The history of the Church has been formed and defined by the sacrifice by her many martyrs. Martyrdom is considered one of the greatest honors that can be bestowed upon a faithful Catholic. Martyrs have been and are being created in every age.
The suffering undergone by the faithful gives rise to questions of uncertainty: to what extent should Christians defend the faith in the public arena?
“A Hidden Life,” directed by Terrence Malick, who is well-known for his masterfully crafted scenes and epic films, focuses on the hidden life of Blessed Franz Jägerstätter. Living a quiet life as a farmer in Austria with his wife Fani and their three kids, Franz is depicted as a devout man and devoted husband. Their peaceful family life is shattered by the chaos of the Second World War as men from every niche of society are called to serve.
A devout Catholic, Franz takes a stand against the unjust government of Nazi Germany despite pressure from every corner of his world: family, neighbors, priests and society. Standing firm until the end, Franz is eventually executed by the guillotine. Pope Benedict XVI declared him a Blessed for his admirable resistance against evil and for his own spiritual excellence.
In terms of cinematography, “A Hidden Life” is unquestionably one of the most beautiful movies we’ve ever seen. Every shot, from the mountains of Austria to the city streets of Berlin, was beautifully captured and resonated with the viewer all throughout the film.
There was a particularly breathtaking scene when Franz and Frani were in the cathedral and the camera slowly dragged upwards to depict the stunning frescos. Every shot, no matter how insignificant it may have appeared, offered something of value.
The movie was complemented by an outstanding score, with music from Bach, Arvo Part and Gorecki providing an ambience which allowed the plot to naturally develop over time.
The beauty of each scene often stood in direct contrast to the evil that Franz and his family had to endure for their beliefs. The movie slowly builds up to the point of Franz’s departure to Berlin, where he refuses to swear an oath of allegiance to Hitler and is subsequently arrested and later executed.
All along the way, temptation besets Franz at every moment. Franz could have renounced his ideals and been freed, but he did not. These temptations served as opportunities for Franz to let the cup of suffering pass from him and go on with his happy life.
Yet, motivated by his faith in God and a desire to rest in the truth of Christ, he refuses to concede the slightest inch of ground to evil, displaying the soul of someone who has given everything he has to Christ.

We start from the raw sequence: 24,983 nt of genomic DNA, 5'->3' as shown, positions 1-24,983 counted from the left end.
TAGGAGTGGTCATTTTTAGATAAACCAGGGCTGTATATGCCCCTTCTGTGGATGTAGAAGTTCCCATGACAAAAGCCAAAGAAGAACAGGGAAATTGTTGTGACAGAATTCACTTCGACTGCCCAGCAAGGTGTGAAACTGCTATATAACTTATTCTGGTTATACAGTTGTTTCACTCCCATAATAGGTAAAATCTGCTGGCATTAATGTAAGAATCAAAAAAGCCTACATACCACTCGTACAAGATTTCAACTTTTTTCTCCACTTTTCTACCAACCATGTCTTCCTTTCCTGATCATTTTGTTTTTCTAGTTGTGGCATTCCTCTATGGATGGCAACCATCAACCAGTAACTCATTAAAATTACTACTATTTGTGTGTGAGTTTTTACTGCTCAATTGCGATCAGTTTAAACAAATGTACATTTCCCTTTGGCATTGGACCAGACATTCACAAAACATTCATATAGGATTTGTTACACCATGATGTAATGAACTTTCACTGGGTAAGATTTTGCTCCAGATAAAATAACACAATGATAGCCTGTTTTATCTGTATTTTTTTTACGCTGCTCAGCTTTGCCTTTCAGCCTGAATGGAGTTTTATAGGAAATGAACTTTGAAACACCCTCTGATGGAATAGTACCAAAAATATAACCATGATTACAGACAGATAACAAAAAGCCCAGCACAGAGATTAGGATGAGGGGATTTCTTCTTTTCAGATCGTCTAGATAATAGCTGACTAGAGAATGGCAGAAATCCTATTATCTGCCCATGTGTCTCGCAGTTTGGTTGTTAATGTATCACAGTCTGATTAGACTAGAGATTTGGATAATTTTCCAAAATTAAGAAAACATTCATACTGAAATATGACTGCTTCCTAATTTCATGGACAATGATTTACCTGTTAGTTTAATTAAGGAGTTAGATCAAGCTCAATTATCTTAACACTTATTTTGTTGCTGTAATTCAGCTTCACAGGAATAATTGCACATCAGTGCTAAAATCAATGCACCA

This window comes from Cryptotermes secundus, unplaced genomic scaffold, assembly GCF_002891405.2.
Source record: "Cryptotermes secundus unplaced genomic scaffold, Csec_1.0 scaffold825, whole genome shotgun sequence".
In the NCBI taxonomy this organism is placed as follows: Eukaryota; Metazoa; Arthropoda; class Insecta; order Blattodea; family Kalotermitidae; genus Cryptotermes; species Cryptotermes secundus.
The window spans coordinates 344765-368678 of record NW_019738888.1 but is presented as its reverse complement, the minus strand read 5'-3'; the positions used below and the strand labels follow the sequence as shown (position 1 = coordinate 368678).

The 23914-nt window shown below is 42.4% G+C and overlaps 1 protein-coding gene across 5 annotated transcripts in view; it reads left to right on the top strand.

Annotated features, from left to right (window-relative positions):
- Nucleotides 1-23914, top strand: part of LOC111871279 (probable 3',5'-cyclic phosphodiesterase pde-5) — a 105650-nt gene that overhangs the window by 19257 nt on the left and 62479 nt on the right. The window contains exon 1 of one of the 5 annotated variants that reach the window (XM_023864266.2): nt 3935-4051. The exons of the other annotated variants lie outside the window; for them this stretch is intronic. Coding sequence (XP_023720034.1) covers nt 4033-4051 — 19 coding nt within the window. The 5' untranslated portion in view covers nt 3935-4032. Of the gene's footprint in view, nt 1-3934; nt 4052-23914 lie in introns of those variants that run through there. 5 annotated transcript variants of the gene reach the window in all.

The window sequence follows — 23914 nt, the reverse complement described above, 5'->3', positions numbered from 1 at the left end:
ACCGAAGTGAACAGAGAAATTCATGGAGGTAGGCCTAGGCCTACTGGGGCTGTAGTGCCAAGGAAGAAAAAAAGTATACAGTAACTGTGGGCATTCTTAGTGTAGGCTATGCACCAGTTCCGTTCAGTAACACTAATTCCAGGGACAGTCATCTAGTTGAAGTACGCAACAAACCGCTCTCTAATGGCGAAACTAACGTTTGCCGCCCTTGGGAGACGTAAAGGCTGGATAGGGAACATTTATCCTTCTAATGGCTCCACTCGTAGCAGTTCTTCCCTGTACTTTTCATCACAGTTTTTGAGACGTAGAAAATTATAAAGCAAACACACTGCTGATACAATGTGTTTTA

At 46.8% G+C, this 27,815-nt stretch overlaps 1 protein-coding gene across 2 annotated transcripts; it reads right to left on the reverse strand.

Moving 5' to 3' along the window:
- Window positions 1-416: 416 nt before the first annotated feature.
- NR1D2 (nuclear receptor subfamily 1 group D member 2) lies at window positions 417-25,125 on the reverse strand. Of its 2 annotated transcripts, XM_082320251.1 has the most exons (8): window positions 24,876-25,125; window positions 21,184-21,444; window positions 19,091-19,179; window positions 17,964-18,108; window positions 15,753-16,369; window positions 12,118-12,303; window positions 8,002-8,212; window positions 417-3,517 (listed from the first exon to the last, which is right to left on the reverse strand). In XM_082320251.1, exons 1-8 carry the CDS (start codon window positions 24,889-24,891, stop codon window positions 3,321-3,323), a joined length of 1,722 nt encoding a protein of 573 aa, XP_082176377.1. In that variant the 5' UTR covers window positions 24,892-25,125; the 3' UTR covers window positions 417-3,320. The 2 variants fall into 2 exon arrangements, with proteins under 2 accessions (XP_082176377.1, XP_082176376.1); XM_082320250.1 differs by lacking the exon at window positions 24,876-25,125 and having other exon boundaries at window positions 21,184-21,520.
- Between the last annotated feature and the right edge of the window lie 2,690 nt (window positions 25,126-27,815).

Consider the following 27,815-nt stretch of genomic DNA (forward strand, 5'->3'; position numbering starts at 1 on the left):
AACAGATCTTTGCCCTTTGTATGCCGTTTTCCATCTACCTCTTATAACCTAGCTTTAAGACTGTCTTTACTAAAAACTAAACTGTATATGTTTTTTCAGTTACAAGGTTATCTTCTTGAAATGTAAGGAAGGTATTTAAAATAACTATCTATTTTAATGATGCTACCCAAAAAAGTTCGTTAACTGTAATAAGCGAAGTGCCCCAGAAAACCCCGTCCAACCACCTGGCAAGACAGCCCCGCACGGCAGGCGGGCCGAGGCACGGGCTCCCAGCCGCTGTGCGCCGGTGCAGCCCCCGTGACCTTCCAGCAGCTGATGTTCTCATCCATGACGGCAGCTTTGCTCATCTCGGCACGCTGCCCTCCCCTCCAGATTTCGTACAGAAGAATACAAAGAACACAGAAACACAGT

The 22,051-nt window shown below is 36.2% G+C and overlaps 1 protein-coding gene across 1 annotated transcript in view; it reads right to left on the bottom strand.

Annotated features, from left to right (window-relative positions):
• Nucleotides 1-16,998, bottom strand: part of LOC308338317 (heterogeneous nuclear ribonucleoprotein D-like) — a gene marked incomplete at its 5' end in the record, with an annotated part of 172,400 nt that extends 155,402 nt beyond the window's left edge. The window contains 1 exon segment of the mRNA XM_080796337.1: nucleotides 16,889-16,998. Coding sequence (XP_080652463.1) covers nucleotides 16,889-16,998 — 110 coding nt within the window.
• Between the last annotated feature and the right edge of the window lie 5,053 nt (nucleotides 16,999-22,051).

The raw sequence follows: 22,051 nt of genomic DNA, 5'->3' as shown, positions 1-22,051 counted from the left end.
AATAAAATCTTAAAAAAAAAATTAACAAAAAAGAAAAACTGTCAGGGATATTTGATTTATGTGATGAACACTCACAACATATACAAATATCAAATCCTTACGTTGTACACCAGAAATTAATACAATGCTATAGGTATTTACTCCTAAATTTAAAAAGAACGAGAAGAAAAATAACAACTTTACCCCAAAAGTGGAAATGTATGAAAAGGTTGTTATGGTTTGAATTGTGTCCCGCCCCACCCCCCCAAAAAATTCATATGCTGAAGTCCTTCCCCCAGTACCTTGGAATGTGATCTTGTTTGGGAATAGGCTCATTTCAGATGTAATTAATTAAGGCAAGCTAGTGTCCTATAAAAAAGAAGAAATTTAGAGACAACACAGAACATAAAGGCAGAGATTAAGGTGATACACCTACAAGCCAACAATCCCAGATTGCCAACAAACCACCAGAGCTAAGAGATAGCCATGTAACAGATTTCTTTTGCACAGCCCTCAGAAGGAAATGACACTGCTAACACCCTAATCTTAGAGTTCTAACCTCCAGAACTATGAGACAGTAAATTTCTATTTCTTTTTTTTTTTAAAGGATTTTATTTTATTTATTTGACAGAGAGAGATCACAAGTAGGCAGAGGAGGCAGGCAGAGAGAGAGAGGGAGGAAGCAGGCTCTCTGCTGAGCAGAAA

Franz’s interior struggles are highlighted as well: he frequently faces challenges such as separation from family and friends, isolation in prison, and abuse by the guards and soldiers, among other great obstacles that Franz manages to overcome.
But in his humility, his trust remains in God and in the beatitudes even in his own suffering, such as when he sneaks some of the little food he is given to other prisoners who are weaker than him, or when he comforts a teen that is being executed alongside him.
No matter how much physical, mental and spiritual torment he endured, Franz never stopped obeying Christ’s teachings, demonstrating the timeless Christian teaching that through God, anything is possible.
While the movie’s buildup demonstrated the rising tensions as Franz comes to face the consequences of his actions, it was incredibly long, and it seemed to drag on at times. The movie is roughly three hours long, yet the same powerful message could have been conveyed in half the time.
Additionally, despite the sheer length of the movie, we never really get to know much about Franz himself, or his family for that matter; much of the information about his life and later canonization had to be found from other sources.
As St. Irenaeus says, “The blood of the martyrs is the seed of the church.” The heroic struggles of Franz serve as a model for holiness for all of us to stand firm for the truth no matter the cost. In modern society, which often prioritizes anti-Christian values, it requires commitment and God’s grace to remain in Christ, regardless of the consequences that follow.